Alzahrani M, Roy A, Shanks K, Sundaram S, Mallick TK (2021). Graphene as a pre-illumination cooling approach for a concentrator photovoltaic (CPV) system. Solar Energy Materials and Solar Cells, 222, 110922-110922.
Pickering T, Shanks K, Sundaram S
(2021). Modelling technique and analysis of porous anti-reflective coatings for reducing wide angle reflectance of thin-film solar cells. Journal of Optics
Modelling technique and analysis of porous anti-reflective coatings for reducing wide angle reflectance of thin-film solar cells
. Bio-inspired anti-reflective (AR) coatings with porous graded refractive index structures are known to considerably reduce the reflectance of light at optical interfaces, however, research is lacking for thin-film cell application. Ray Tracing software coupled with the Effective Medium Theory were used to simulate the reflectance of nanostructured coatings placed above a thin-film system. The most optimal coating was paraboloid-shaped, with 300 nm nipple heights and spacings of 15%. The non-zero refractive index ‘step’ aids light trapping and energy absorption. This coating reduced reflectance in the λ = 300–800 nm range by an average of 2.665% and 11.36% at 0∘ and 80∘ incident light, respectively, whilst increasing annual energy output by 4.39% and 5.39% for standard UK roof and vertical window tilts, respectively. Significant wide angle reflectance capabilities are demonstrated at specifically λ = 300 nm and 80∘ incident light, with a reflectance reduction of 19.192%. There are now many promising manufacturing techniques for these porous nanostructures, such as AR or wavelength filtering coatings for photovoltaics. Further understanding of the exact parameters needed to replicate these nanostructures must be explored to proceed.
Alzahrani M, Ahmed A, Shanks K, Sundaram S, Mallick T (2021). Optical component analysis for ultrahigh concentrated photovoltaic system (UHCPV). Solar Energy, 227, 321-333.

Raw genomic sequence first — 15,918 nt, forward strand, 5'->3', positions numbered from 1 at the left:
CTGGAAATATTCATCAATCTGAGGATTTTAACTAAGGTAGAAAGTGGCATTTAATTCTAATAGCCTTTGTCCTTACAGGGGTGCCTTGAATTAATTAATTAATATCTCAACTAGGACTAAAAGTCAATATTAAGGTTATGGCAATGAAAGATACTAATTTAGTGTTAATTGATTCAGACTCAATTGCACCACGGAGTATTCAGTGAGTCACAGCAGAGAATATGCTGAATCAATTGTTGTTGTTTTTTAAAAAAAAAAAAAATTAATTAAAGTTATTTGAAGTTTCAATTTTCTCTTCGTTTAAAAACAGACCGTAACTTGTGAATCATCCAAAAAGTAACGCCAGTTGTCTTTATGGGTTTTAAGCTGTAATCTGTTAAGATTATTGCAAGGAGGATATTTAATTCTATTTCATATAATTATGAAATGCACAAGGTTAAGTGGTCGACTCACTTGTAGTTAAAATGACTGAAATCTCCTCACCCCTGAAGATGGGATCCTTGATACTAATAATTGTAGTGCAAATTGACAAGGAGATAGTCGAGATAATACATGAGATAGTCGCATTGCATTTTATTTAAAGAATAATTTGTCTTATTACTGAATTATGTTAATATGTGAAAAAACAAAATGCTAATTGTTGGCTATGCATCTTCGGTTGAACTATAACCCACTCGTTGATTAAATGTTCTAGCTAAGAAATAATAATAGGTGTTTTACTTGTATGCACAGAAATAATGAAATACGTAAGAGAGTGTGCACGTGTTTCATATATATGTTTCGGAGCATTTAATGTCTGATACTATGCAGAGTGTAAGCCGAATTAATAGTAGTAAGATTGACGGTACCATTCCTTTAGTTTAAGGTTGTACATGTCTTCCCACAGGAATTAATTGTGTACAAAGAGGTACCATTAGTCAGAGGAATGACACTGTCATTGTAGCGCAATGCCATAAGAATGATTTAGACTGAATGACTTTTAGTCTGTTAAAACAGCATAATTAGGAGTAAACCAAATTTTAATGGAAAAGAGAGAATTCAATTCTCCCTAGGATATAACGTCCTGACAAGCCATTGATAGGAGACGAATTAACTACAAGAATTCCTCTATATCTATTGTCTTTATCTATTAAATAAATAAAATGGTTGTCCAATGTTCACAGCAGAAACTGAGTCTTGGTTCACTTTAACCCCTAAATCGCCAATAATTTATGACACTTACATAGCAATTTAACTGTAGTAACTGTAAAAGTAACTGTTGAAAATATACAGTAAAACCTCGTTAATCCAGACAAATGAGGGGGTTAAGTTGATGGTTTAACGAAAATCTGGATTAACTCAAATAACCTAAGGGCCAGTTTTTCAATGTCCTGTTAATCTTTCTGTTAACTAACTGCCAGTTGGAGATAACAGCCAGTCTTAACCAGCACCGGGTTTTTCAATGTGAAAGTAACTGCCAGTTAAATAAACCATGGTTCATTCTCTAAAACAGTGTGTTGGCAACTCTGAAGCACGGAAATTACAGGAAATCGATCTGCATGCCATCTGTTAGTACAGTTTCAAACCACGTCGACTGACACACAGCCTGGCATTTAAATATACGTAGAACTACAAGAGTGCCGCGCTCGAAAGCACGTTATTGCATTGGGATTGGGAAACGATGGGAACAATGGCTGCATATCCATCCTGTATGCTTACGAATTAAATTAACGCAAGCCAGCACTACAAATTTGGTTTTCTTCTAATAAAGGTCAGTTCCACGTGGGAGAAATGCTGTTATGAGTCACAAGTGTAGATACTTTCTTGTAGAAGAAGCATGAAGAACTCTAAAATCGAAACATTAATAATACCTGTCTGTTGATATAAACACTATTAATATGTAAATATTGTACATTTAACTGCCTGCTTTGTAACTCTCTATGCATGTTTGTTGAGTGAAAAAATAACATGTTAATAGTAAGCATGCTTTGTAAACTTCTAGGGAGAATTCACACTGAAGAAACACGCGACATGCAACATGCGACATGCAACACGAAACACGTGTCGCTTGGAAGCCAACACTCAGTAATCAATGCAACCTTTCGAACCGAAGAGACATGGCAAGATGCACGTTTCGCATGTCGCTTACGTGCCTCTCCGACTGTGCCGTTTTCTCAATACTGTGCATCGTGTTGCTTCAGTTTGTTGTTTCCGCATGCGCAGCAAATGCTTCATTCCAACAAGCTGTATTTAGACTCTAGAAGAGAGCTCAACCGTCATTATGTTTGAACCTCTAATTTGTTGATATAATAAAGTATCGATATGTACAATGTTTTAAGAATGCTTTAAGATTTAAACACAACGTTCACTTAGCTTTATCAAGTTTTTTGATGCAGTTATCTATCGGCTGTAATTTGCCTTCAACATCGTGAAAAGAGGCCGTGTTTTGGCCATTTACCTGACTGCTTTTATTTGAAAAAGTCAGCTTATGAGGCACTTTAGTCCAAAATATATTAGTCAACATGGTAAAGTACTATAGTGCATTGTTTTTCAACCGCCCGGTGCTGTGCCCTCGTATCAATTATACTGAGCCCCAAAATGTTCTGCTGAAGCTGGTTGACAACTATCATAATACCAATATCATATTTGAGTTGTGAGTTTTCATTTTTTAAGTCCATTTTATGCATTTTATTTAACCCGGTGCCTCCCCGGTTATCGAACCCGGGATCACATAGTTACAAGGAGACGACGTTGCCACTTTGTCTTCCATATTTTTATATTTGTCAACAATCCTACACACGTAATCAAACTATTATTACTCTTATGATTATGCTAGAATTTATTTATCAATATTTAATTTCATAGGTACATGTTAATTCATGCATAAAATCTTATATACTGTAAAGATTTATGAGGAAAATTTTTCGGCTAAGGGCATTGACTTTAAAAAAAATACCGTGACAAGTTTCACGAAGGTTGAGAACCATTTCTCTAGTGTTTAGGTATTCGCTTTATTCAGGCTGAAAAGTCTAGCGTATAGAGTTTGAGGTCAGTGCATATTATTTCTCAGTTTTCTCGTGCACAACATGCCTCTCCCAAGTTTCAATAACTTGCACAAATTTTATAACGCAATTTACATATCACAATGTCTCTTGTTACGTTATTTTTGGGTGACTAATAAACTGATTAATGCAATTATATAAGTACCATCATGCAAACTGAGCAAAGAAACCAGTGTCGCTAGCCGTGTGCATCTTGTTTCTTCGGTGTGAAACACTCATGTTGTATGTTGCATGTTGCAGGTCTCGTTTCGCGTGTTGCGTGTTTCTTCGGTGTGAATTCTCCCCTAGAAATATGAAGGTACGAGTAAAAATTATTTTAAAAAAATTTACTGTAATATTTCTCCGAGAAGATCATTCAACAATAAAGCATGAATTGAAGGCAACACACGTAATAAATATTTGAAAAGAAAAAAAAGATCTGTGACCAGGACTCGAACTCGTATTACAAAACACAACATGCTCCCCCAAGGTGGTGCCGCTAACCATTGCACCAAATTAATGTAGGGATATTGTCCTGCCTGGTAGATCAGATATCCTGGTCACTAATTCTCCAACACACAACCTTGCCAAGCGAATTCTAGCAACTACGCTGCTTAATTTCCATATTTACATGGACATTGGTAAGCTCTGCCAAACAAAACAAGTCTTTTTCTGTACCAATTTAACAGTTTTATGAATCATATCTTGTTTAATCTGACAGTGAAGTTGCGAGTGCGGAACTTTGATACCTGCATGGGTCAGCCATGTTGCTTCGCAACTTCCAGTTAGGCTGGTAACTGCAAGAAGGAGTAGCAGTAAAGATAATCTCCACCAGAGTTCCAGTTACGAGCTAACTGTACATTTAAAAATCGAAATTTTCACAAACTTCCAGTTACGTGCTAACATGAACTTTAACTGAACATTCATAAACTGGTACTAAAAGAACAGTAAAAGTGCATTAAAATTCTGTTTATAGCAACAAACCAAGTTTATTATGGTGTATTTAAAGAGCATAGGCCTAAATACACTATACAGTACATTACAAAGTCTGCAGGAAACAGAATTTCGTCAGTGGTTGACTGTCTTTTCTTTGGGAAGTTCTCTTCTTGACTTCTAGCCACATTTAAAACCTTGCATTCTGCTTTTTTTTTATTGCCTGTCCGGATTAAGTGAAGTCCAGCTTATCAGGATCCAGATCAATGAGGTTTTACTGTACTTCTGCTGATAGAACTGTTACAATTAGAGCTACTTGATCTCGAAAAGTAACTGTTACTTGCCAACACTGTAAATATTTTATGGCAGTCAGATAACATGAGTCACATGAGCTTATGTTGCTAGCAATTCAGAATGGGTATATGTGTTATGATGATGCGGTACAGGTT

Ahmed A, Zhang G, Shanks K, Sundaram S, Ding Y, Mallick T
(2021). Performance evaluation of single multi-junction solar cell for high concentrator photovoltaics using minichannel heat sink with nanofluids. Applied Thermal Engineering
Performance evaluation of single multi-junction solar cell for high concentrator photovoltaics using minichannel heat sink with nanofluids
High concentrated photovoltaic systems (HCPV) have demonstrated the potential to achieve high conversion power over conventional photovoltaic panels (PV) especially for areas with high solar irradiance. However, the multi-junction (MJ) solar cells may be subjected to damage if the temperature exceeds 110 °C as recommended by the manufacturer. Hence, in this paper, the overall performance of a 1cm2 MJ solar cell with a mini-channel heat sink subjected to high concentration ratio (500×to2000×) is investigated to find improved method of reducing the cell temperature. The impact of using water, Al2O3/water, and SiO2/water on the effectiveness of heat transfer, temperature distribution on the MJ solar cell, and performance evaluation criteria are studied. Also, the evaluation of the HCPVT system performance is presented. A 3D computational modelling is performed and the experimental measurements for the thermal conductivity are constructed for the different fluids and entered in the simulation. Nanofluids maintain the maximum solar cell temperature at 95.25 °C and 67.1 °C at Reynolds number (Re) of 8.25 and 82.5 respectively and a concentration ratio of 2000×. The overall efficiency of the system increases by 3.82% at Re of 8.25 and a concentration ratio of 500× by using SiO2/water at 5%. Abstract